R.C.C.G. parishes go through this cycle again and again, over and over. Growing each time, and spreading.
And the business lesson there:
In business, your company is either growing or dying.
Mark Cuban once said something along the lines of “Wake up everyday, go to work and try to put yourself out of business. If you don’t, somebody else will do it for you.”
What he meant by that is to think up ways a competitor might use to take over your industry and preempt that by growing a business, or a service to cover that.
Whatever you do, keep growing your business. No matter what.
#5. Thou shalt make thy payment simple.
When I was growing up, when you wanted to give your offering or tithe in church, you basically were given an envelope, in which to put your offering.
After a while, checks were also accepted. And later on, bank transfers too.
Recently I heard about a church that has ATM machines. And a certain church allows you to pay offering through POS. Talk about multiple payment options.
Maybe it’s to make sure nobody can say “I can’t give offering because I didn’t come with cash.” Maybe it isn’t.
One thing’s for certain, there’s a business lesson in there.
In business (and especially in online business), you need to make it easy for your customer to pay for your services. Many sales are lost because payment portals didn’t work or some other senrenre.
Make sure you offer your clients various payment options and ensure they not only work, but also that the process is smooth.
Because, if you make it hard for people to give you money, guess what? They won’t give you money.
#6. Thou shalt be honest and transparent in all thy dealings
I have a confession:
I haven’t gone to church in a very long time.
Yes. I haven’t.
I could say it’s because I work a 24 hr shift on Sundays but that’s not the main reason.
It’s because I have a healthy distrust of most Pastors and churches in general.
I know it’s not just me. You can probably relate to it as well.
So why don’t I trust most pastors and churches? Here’s why:
- A certain pastor in MFM raped a cousin of a friend of mine and the church covered it up.
- The aforementioned getting members of the Christ Embassy branch in Ukraine to create fake, dummy accounts on their social media platform in the name of “helping the church”
- That Nigerian pastor who came to Ukraine being more concerned with the appearance of the pastors instead of the well being of the congregation.
And these are just a few of the stories I know about.
When incidents like these happen, and people lie about them, or are secretive, it makes you ask questions. When you start questioning something you believe in, you’ll begin to doubt it.
When that happens in your business, people will begin to doubt your service and you’ll lose customers faster than you can say “Hallelujah”.
The solution – Be transparent. Be authentic and be real. When something goes wrong, don’t cover it up. Get out in front of it. People trust companies that show themselves to be trustworthy.
And if they trust you, they will buy from you.
#7. Thou shalt take heed to testimonies as they are thy greatest marketing tool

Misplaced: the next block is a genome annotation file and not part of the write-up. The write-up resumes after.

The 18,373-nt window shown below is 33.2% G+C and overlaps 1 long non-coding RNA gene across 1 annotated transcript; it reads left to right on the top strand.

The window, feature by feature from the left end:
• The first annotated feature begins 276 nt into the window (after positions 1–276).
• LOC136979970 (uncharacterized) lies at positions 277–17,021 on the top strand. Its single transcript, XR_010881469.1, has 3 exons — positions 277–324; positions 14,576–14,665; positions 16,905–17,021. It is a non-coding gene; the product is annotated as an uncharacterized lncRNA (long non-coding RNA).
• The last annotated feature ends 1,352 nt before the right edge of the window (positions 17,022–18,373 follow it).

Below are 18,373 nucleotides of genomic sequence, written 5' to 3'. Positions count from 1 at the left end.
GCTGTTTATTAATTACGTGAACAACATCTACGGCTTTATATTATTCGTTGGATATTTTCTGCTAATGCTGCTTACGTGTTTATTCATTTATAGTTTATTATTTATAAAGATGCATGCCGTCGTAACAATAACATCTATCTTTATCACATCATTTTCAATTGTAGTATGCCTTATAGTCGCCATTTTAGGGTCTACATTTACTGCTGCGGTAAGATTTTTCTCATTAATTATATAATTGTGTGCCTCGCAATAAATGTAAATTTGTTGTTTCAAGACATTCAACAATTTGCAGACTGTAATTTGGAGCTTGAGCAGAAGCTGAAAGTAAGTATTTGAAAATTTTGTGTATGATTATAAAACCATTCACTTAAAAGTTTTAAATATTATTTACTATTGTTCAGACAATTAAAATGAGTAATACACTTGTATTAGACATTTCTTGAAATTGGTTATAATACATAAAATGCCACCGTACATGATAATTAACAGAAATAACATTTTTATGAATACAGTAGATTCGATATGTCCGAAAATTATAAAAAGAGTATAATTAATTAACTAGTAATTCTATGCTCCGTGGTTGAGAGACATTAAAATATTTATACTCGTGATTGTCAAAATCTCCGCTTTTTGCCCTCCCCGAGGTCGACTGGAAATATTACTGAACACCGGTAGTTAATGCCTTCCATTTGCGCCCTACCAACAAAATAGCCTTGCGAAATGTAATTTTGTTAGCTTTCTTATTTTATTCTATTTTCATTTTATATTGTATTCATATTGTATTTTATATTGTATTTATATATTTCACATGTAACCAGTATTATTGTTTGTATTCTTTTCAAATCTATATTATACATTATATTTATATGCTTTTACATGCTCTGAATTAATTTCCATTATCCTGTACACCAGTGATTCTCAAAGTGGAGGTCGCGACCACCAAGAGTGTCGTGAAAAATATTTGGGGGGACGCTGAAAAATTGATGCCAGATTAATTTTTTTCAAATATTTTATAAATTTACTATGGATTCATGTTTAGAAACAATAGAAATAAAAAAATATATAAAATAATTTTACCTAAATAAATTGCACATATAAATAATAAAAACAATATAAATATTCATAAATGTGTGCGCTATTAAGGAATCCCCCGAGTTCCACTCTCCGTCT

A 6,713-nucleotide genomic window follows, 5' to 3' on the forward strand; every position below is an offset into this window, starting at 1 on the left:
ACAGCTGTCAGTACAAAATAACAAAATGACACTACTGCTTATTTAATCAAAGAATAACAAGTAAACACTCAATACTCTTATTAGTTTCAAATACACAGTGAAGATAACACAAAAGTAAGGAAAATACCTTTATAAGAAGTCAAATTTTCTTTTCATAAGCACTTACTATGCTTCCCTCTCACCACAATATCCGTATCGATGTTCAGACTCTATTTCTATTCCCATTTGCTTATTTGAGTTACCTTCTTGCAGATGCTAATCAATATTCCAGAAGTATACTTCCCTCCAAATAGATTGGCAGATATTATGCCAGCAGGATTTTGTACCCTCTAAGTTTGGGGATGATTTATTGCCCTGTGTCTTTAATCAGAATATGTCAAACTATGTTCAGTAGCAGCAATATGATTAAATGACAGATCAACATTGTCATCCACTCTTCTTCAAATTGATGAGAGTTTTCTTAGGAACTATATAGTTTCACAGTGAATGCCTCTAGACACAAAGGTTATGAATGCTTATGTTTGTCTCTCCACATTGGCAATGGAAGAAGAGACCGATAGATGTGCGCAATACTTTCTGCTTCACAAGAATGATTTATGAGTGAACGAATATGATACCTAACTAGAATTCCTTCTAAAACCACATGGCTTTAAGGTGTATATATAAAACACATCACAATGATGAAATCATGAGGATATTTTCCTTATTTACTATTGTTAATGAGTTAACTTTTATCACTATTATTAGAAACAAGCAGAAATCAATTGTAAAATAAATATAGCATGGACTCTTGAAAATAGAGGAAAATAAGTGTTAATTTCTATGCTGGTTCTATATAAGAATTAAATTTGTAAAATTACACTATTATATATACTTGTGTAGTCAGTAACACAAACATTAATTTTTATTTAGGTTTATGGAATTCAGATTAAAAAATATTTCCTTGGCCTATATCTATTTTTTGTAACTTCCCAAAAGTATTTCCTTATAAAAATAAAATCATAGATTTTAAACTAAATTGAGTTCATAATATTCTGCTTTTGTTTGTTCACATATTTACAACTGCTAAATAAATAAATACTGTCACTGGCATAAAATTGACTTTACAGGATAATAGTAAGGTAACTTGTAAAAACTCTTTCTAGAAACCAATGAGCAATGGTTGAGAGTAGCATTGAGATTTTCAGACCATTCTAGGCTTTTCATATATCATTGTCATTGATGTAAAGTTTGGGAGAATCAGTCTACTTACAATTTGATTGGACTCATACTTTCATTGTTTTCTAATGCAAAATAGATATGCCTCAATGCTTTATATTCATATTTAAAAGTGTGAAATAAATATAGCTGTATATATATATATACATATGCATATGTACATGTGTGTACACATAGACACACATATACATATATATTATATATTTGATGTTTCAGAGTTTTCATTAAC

I was watching The Synagogue Church of All Nations on TV once.
It wasn’t by choice, believe me.
It was almost about an hour of non stop testimonies ranging from people finding long lost contract forms, to “demons” being cast out, to people receiving healing through the use of some “miracle water” or healing water… I don’t remember what it was called.
Anyway, this “miracle water” had been packaged in something resembling a perfume bottle and when it was sprayed on one of the “sick people”, they’d either fall or shake or some other form of theatrics would occur.
If I had to guess, that “morning water” is going to be selling like pure water.
For two reasons. One, a huge amount of testimonials from many, different people are being used to market the product. And two, the product is demonstrated in action on TV.
But the very fact that many people have come out to say the “miracle water” has helped them is definitely the main driver of sales (or at least, requests) for that product.
And they’re killing two birds with one stone – marketing the product and marketing the church behind it.
I personally don’t believe in that “miracle water”. And I don’t endorse it, but I definitely believe there’s a business lesson to be learnt there.
As much as possible…
Get testimonials from your customers and use those in your marketing pitch. It ties into a psychology/sociology thingy known as “social proof”. People want to know that other people think your product or service is cool before they buy.
And if you can even show the people using it and getting their results, that’s even much better.
There you go – 7 business lessons I learnt from watching all the senrenre going around about Nigerian Churches.
Take heed to them that thou mayest prosper in thy business.
What are your thoughts?
Are churches really being run like businesses? Was this post a bit too much?
Is Tomi going to hell because of this blog post?
Let’s talk in the comments.
Keeping it 500,
Author: Tomi Joshua
Tomi is a case.
A bit brash, at first blush. But ultimately, he means well. There are very few things he won’t say or do in the presence of tolerant company (especially when it could make for a good story later).
Tomi is a Doctor, writer, certified inbound marketer (Shout Out to HubSpot), Digital Hustler, and online business addict.
He is most likely to be found dancing to the beat of his own drum, even in accapella.